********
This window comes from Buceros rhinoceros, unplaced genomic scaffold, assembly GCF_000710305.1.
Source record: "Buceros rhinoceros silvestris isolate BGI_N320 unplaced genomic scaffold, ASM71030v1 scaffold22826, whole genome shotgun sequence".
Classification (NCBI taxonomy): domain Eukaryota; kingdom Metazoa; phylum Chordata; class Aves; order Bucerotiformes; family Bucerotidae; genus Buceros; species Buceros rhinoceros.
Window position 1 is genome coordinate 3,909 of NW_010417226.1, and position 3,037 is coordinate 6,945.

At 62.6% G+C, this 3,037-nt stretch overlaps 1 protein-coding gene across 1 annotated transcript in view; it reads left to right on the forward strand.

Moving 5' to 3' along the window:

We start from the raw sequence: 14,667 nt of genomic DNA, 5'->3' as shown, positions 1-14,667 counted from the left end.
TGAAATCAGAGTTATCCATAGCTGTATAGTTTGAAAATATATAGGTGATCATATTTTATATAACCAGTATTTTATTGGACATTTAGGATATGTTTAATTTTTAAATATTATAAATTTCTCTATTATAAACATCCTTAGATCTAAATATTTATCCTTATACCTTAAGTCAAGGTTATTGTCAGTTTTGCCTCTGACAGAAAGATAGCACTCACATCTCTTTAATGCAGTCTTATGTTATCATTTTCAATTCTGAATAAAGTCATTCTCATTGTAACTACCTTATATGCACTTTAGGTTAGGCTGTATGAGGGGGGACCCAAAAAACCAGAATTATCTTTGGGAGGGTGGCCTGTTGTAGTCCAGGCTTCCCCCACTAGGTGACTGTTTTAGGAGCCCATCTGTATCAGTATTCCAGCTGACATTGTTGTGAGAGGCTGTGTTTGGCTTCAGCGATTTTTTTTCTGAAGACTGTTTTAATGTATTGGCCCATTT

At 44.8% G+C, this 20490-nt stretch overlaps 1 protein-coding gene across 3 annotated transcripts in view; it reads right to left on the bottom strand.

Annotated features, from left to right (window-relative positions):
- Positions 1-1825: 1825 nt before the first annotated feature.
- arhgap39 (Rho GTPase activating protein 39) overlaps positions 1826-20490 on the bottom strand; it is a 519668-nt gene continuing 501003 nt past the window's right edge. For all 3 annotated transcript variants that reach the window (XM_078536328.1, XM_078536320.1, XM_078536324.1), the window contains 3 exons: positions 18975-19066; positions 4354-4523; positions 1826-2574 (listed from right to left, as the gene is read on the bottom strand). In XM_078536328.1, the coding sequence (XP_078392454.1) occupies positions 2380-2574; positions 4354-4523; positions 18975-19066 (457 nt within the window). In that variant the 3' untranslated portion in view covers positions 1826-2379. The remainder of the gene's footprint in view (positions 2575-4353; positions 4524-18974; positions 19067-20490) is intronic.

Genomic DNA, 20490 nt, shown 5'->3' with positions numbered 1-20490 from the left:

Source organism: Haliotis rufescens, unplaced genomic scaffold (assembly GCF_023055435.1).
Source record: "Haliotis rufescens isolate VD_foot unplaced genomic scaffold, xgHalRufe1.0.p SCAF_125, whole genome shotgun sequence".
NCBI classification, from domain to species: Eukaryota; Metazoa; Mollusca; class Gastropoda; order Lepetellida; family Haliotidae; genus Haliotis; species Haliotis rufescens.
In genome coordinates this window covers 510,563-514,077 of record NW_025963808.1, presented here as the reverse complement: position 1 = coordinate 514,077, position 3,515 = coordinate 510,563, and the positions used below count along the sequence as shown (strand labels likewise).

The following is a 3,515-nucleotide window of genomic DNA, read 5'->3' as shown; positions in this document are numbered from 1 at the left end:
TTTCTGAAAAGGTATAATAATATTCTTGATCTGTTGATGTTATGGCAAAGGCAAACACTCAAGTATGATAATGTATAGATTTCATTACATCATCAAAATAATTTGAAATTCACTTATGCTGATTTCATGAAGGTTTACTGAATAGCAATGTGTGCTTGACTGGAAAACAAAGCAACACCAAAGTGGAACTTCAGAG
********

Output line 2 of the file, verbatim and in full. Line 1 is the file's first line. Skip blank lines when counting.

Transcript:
Source record: "Buceros rhinoceros silvestris isolate BGI_N320 unplaced genomic scaffold, ASM71030v1 scaffold22826, whole genome shotgun sequence".